A champion for the homeless, children, human rights, substance abuse, gay rights, the battle against AIDS, and other worthwhile causes, Goldberg received the NAACP's 1991 Entertainer of the Year and was named a UNICEF Goodwill Ambassador in 2003. In 1987, Whoopi, Billy Crystal and Robin Williams co-hosted HBO's now-historic Comic Relief benefit for the nation's homeless. Following the equally successful Comic Relief II, the three have hosted Comic Relief III, IV, V, VI and VII which have cumulatively raised more than $30 million. Always there for people in need, Whoopi also participated in the televised Hurricane Relief benefit to aid victims of Hurricane Andrew. In 1999, she became one of Essence Magazine's "Women of the Year." Whoopi fullfilled a childhood fantasy and became part of Hollywood history in February, 1995, when prints of her hands, feet and dreadlock braids were placed in cement in the forecourt of Mann's Chinese Theatre. She received her star on Hollywood's Walk of Fame on her birthday, November 13, 2001.
No stranger to hosting, Whoopi has done the honors for the 1992 34th Annual Grammy Awards and ABC's A Gala For the President at Ford's Theatre in 1993 and in 1994. On March 21, 1994, Whoopi hosted The 66th Annual Academy Awards - the highest rated special of the 1993-1994 television season - for which she was nominated for an Emmy Award. That was also the first time a woman or an African-American had ever been solo host. She hosted the Academy Awards show again in 1996, 1999 and 2002. And from 1998-2002 she placed herself at the center square of a highly successful resurrected Hollywood Squares.
Whoopi has moved back to New York, where she grew up. She extracted herself from her responsibilities with Hollywood Squares and insisted that her new NBC sitcom be filmed in New York City. She is creator, executive producer and star of her own NBC-TV show, Whoopi. Because she has been getting fewer roles offered to her, she has been making development deals with USA Networks, Lifetime, and others. She lives in her Bruce Price-designed Turtle Point estate inside the exclusive village of Tuxedo Park, New York, about forty miles from Manhattan. She also has a Manhattan apartment, and is often visited by her mother, Emma Johnson, daughter Alexandrea Martin, and three grandchildren, Amarah Skye (born on Whoopi's 34th birthday), Jerzey Martin and a grandson. She also remains close to her brother Clyde, often hiring him as her driver on film locations.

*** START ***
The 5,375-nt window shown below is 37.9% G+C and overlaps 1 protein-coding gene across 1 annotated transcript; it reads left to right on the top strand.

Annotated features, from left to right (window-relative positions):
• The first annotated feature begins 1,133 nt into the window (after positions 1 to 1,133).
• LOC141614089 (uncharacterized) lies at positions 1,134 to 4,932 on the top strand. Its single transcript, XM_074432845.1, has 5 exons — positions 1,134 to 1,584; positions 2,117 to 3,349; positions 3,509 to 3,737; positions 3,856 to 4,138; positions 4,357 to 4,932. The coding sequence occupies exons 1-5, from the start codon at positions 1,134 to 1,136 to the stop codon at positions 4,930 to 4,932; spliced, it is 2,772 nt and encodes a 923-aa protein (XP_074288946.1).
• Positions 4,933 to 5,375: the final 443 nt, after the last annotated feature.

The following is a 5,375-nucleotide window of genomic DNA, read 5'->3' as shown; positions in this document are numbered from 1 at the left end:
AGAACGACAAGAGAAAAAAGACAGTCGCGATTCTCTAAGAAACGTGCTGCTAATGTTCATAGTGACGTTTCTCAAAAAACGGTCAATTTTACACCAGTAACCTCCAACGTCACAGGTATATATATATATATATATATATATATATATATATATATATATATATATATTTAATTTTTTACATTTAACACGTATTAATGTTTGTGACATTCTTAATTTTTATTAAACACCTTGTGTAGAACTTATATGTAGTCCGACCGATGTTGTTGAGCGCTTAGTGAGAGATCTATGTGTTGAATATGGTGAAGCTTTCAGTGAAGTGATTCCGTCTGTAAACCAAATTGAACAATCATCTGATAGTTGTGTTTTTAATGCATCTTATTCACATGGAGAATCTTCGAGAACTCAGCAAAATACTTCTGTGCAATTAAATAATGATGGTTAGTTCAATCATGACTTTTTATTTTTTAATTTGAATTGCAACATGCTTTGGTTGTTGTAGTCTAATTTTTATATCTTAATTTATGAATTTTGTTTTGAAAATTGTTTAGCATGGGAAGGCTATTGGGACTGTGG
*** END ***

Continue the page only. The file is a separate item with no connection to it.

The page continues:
Whoopi has been married three times:
her drug counselor Alvin Martin; they married in 1973 and divorced sometime in the late 1970s.
director of photography David Claessen; they married September 1, 1986 and divorced October 1988
union organizer Lyle Trachtenberg, born in 1954, whom she met on set of Corrina, Corrina, where he was unionizing crew members. They were married October 1, 1994 and divorced in October 1995.
She has also been romantically linked to
David Schein, playwright, actor; they lived together 1980-1985
Eddie Gold, director of photography; they lived together 1987-1990
Timothy Dalton, actor; they lived together 1990-1991
Ted Danson, actor; they lived together 1992-1994
Jeffrey Cohen, orthodontist
Frank Langella, actor; they lived together October 1995-early 2000
Michael Visbal, businessman, born 1957; they lived together 2001-2003
It is clear that Goldberg has assumed a unique position in the Hollywood hierarchy.